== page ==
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Sorrento: Hot Product or Hot Air?Sorrento: Hot Product or Hot Air?

There's a strong whiff of vaporware hanging over Sorrento's all-optical metro switch

May 4, 2000

3 Min Read
Sorrento: Hot Product or Hot Air?

Yesterday Sorrento Networks, Inc. http://www.sorrentonet.com announced TeraMatrix, an all-optical wavelength switching router for metro networks.

At first glance the Teramatrix smells like more vapor-ware to go along with the company's equally ambitious 64 channel Gigamux DWDM developments, announced last week. (see Sorrento Puffs Itself Up For An IPO).

However, that doesn't really stack up with other news coming out of the company -- that it's hired a lot of staff and got some serious financial backing.

What makes us wonder whether Teramatrix is anything more than a Powerpoint presentation?

For a kickoff, Sorrento won't provide details of what it's planning. All it will say is that the switch will scale from 4 x 4 to 512 x 512 ports, and that each port would connect to a fiber than could handle as many as 64 wavelengths.

Building an all-optical switch that could handle more than 30,000 wavelengths (512 fibers times 64 wavelengths) is a challenging task, to put things lightly. Nobody has built an all-optical switch of anything like that capacity.

To make matters worse, Sorrento is vague about how it would build such a switch. It talks about using a combination of thermo-optical and MEMS (micro-electro-mechanical systems) technology. The chances are that it's banking on buying this as a subsystem from another vendor, and is doing what other optical switch developers are doing - waiting to see which technology will end up winning the hearts and minds of carriers before making a decision. Right now, all of these switching fabric technologies are at an early stage in development.

We're also suspicious about Sorrento's biggest claim - that the TeraMatrix will use the "Multiprotocol Lambda Switching Protocol" - a signaling system that will set up and tear down wavelengths on demand.. The truth is that this technology is also at an early stage of development. It's no where close to being standardized yet.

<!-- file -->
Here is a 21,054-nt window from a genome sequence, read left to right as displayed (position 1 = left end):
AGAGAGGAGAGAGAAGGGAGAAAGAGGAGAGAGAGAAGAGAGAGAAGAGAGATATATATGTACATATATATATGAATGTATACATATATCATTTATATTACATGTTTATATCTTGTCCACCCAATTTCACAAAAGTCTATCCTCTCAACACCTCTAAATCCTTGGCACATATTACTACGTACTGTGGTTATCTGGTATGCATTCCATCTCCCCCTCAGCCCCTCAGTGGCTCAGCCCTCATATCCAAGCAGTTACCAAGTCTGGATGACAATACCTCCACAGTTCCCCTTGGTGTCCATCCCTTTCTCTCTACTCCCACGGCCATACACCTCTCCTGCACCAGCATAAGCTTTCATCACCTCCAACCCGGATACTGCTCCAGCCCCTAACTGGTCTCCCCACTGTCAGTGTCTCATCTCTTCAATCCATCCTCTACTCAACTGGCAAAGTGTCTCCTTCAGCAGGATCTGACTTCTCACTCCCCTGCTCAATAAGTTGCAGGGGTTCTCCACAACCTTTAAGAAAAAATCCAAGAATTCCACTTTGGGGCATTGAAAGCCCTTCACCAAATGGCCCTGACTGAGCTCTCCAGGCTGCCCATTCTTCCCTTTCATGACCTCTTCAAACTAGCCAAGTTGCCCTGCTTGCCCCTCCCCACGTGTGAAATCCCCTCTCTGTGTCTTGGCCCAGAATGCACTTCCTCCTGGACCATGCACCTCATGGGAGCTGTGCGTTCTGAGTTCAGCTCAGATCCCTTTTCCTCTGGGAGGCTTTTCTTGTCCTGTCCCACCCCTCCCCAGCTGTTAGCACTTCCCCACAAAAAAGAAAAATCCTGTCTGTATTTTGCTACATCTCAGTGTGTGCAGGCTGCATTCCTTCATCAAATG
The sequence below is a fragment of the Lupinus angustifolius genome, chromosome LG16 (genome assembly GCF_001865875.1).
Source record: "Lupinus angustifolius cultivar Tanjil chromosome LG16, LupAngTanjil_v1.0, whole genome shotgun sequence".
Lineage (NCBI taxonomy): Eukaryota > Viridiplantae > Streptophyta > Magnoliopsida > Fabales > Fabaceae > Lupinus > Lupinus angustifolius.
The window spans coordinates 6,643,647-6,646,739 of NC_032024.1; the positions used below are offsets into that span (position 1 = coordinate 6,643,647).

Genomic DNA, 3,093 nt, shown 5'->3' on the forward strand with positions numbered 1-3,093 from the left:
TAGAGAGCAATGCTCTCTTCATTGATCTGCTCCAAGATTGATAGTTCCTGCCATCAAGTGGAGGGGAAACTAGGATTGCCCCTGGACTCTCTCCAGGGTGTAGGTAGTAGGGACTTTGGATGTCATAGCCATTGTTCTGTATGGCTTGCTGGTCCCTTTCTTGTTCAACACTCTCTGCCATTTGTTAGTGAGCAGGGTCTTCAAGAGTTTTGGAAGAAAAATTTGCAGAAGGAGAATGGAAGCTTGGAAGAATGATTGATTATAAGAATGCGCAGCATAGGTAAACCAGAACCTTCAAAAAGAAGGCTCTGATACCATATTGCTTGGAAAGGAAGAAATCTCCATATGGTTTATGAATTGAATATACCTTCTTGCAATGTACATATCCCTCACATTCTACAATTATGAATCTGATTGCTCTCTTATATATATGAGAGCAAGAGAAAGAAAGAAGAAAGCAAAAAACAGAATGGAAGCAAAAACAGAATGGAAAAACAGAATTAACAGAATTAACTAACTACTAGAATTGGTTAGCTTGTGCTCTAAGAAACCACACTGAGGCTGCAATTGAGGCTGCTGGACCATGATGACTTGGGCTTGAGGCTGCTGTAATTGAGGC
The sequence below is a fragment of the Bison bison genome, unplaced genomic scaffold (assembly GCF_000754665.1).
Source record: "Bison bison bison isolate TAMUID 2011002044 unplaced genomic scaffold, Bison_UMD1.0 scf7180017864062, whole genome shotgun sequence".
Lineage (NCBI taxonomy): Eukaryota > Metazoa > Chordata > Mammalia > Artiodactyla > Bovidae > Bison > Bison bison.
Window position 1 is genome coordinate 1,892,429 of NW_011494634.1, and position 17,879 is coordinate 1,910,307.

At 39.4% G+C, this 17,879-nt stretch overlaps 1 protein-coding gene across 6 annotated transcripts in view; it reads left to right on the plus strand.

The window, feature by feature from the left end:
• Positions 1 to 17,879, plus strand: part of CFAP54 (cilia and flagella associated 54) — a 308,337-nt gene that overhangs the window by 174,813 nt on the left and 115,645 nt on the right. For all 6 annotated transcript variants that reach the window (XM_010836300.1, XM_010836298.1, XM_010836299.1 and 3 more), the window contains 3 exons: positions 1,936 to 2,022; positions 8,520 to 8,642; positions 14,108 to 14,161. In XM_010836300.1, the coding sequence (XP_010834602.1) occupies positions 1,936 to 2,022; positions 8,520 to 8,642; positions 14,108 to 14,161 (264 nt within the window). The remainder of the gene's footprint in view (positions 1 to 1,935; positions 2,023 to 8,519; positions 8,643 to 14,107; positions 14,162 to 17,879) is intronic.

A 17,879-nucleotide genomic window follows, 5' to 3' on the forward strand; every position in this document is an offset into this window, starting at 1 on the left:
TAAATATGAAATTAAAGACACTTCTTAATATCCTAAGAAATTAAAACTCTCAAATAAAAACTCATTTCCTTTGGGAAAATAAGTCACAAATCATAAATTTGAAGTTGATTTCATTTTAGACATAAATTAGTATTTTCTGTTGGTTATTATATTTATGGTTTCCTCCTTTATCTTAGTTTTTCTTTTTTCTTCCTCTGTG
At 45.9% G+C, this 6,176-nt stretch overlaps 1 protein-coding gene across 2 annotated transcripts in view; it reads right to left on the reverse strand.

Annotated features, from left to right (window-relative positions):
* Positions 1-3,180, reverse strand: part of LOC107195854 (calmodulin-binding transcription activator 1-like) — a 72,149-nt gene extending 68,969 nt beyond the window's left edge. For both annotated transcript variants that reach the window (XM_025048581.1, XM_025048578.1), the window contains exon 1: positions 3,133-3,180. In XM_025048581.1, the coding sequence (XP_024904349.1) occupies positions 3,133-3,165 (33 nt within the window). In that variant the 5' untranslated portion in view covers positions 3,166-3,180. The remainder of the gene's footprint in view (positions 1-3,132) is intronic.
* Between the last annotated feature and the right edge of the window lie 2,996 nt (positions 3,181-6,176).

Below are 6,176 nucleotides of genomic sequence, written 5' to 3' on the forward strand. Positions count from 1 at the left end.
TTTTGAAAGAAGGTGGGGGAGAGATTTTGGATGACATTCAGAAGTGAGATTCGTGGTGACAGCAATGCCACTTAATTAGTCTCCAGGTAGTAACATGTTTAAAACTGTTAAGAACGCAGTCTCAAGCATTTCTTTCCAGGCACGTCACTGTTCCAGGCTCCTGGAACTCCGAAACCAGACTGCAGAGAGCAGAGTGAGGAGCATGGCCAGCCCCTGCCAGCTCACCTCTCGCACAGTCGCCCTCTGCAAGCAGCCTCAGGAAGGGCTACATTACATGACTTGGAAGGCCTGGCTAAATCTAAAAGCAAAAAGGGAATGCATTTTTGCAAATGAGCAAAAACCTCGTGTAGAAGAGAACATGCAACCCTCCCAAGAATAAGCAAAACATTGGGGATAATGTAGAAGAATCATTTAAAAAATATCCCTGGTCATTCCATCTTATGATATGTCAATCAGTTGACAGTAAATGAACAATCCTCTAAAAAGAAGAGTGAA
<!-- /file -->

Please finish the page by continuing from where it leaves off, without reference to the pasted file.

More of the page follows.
Moreover, implementing this future standard in software that will automate wavelength provisioning in carrier backbones, as Sorrento plans, is no trivial task. Outfits like Sycamore Networks Inc. http://www.sycamore.com, Nortel Networks Inc. http://www.nortel.com, and Cisco Systems Inc. http://www.cisco.com are pouring huge resources into doing this, but there are big, big issues concerning scalability and reliability that even these outfits are having trouble grappling with. It stretches belief that a startup like Sorrento could tackle this mammoth task.

These doubts over Sorrento's ability to execute its plans have to be set against evidence that suggests the company is serious.

For a start, Sorrento has convinced a lot of high caliber engineers to join them. Sorrento says it's boosted its employee count from 60 to over 200 in the last few months, stealing engineers and marketing blood from companies like Lucent Technologies Inc. http://www.lucent.com, Nokia http://www.nokia.com, Nortel, Fijitsu http://www.fujitsu.com, ATT http://www.att.com, Newbridge Networks http://www.newbridge.com and others.

"They have a lot of good people working for them," says Scott Clavenna, principal analyst at Pioneer Consulting http://www.pioneerconsulting.com. "They've hired some top engineers and they're really trying to raise their profile by pushing the technology envelope."

Another good sign is that the company has recently gotten significant backing from serious investors. Back in March, United-Pan European Communications http://www.upc.com, a European broadband provider, invested $16.5 million. Then the company secured almost another $30 million from a venture fund started by Rajender Singh, one of the founders of Teligent http://www.teligent.com, a CLEC that provides last mile access using broadband access.

Sorrento says it will be showing the Teramatrix at SuperComm in Atlanta in June and that it will ship in early 2001.

by Marguerite Reardon, senior editor, Light Reading


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